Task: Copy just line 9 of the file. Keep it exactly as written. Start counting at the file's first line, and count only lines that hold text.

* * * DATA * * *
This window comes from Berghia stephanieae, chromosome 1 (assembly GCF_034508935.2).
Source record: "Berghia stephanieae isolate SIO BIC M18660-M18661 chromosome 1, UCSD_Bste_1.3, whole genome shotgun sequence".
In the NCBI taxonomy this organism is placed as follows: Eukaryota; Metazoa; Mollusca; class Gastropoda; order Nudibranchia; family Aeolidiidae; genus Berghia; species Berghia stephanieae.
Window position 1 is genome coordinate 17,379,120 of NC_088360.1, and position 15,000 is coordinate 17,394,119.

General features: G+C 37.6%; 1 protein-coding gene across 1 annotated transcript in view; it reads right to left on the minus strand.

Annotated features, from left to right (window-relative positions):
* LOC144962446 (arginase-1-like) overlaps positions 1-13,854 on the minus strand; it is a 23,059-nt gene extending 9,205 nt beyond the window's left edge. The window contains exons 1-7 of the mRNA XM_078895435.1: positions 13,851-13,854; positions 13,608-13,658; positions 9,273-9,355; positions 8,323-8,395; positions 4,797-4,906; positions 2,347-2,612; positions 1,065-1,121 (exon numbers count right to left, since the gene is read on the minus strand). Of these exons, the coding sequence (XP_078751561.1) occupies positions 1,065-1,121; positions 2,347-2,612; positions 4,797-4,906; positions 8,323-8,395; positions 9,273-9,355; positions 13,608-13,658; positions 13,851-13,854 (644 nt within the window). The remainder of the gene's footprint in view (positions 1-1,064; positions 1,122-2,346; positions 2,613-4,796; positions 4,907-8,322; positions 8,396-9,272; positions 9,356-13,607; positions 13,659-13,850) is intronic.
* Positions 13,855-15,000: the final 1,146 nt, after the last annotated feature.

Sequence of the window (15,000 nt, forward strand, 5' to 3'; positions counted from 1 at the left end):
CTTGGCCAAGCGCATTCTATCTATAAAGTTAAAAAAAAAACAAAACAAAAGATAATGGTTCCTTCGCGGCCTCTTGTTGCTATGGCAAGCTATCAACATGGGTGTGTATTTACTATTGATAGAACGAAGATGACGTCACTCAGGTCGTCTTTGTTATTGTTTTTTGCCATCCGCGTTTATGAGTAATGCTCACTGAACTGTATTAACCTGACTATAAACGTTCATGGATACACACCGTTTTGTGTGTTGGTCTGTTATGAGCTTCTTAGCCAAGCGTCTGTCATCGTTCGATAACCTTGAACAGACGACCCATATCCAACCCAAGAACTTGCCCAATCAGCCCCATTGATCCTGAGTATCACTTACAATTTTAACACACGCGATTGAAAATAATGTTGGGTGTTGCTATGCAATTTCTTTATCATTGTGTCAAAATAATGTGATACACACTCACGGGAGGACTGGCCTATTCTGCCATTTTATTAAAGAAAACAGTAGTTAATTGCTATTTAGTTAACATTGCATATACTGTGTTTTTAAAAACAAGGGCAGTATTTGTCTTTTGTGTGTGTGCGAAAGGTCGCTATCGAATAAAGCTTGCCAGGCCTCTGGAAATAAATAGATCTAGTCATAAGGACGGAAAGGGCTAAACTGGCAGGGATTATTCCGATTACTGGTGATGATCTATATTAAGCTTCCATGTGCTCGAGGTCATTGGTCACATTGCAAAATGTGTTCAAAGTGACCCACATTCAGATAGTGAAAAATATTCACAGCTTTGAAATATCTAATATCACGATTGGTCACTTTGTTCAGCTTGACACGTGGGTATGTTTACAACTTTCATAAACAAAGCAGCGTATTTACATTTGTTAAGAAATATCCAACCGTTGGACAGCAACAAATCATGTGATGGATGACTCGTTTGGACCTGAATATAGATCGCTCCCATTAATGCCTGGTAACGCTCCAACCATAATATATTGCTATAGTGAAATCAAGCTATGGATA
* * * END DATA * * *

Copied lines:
Sequence of the window (15,000 nt, forward strand, 5' to 3'; positions counted from 1 at the left end):